Some CMake tips

Sketch of John Barber's gas turbine, from his patent

I spent the past few weeks converting a bunch of Make and Autotools-based modules to use CMake instead. This was my first major outing with CMake. Maybe there will be a few blog posts on that subject!

In general I think CMake has a sound design and I quite want to like it. It seems like many of its warts are due to its long history and the need for backwards compatibility, not anything fundamentally broken. To keep a project going for 16 years is impressive and it is pretty widely used now. This is a quick list of things I found in CMake that confused me to start with but ultimately I think are good things.

1. Targets are everything

CMake is pretty similar to normal make in that all the things that you care about are ‘targets’. Libraries are targets, programs are targets, subdirectories are targets and custom commands create files which are considered targets. You can also create custom targets which run commands if executed. You need to use custom targets feature if you want a custom command target to be tied to the default target, which is a little confusing but works OK.

Targets have properties, which are useful.

2. Absolute paths to shared libraries

Traditionally you link to libfoo by passing -lfoo to the linker. Then, if libfoo is in a non-standard location, you pass -L/path/to/foo -lfoo. I don’t think pkg-config actually enforces this pattern but pretty much all the .pc files I have installed use the -L/path -Lname pattern.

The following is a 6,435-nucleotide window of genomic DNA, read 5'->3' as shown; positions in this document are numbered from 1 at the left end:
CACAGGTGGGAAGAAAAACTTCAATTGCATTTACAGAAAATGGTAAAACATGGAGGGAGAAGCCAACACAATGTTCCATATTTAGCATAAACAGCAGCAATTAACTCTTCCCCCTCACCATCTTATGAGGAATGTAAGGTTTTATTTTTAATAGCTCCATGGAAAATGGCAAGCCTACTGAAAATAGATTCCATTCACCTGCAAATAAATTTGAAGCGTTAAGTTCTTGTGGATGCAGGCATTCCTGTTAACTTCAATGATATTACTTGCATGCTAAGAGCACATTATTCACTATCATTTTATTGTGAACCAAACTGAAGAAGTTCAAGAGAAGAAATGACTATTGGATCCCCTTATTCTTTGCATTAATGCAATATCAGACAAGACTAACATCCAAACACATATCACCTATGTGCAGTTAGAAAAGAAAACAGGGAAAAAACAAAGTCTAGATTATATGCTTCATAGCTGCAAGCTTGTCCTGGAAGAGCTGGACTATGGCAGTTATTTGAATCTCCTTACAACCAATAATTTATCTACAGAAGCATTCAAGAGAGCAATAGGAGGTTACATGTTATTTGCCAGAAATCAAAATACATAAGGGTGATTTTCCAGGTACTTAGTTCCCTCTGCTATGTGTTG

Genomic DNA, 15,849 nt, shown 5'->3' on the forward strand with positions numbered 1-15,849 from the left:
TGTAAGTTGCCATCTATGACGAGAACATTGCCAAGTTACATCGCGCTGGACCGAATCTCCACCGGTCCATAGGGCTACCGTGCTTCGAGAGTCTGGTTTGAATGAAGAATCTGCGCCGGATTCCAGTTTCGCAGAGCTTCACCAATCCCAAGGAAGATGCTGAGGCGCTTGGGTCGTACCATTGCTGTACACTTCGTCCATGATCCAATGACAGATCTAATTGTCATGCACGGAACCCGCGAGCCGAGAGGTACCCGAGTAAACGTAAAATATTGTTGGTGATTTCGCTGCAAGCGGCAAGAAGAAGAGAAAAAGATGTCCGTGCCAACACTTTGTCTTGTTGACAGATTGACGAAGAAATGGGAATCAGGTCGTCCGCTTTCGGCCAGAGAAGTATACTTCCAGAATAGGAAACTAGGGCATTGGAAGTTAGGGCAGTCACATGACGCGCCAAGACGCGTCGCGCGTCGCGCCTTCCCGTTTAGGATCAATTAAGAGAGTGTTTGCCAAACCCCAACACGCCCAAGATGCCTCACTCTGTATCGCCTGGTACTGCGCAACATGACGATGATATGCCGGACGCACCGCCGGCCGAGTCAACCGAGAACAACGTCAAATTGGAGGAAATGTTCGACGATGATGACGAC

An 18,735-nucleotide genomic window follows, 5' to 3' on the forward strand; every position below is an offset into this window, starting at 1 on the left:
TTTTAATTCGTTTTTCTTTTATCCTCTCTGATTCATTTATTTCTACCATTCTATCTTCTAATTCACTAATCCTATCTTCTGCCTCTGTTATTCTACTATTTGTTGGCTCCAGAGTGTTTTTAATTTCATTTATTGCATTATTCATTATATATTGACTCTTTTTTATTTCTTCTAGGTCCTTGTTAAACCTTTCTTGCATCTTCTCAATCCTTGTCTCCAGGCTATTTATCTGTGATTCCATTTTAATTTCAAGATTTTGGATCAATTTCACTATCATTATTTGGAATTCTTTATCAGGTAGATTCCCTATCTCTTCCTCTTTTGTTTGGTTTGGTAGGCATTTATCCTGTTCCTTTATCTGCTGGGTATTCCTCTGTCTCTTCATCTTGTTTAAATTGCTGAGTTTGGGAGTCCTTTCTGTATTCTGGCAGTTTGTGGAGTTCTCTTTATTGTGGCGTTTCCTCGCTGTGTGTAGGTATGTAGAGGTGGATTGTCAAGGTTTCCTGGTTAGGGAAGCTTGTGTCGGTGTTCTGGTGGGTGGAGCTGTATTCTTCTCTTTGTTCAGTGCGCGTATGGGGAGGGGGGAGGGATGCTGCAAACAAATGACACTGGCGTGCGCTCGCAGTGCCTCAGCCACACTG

CMake makes this quite awkward to do, because it makes every effort to forget about the linker paths. Library ‘targets’ in CMake keep track of associated include paths, dependent libraries, compile flags, and even extra source files, using ‘target properties’. There’s no target property for LINK_DIRECTORIES, though, so outside of the current CMakeLists.txt file they won’t be tracked. There is a global LINK_DIRECTORIES property, confusingly, but it’s specifically marked as “for debugging purposes.”

So the recommended way to link to libraries is with the absolute path. Which makes sense! Why say with two commandline arguments what you can say with one?

At least, this will be fine once CMake’s pkg-config integration returns absolute paths to libraries

3. Semicolon safety instead of whitespace safety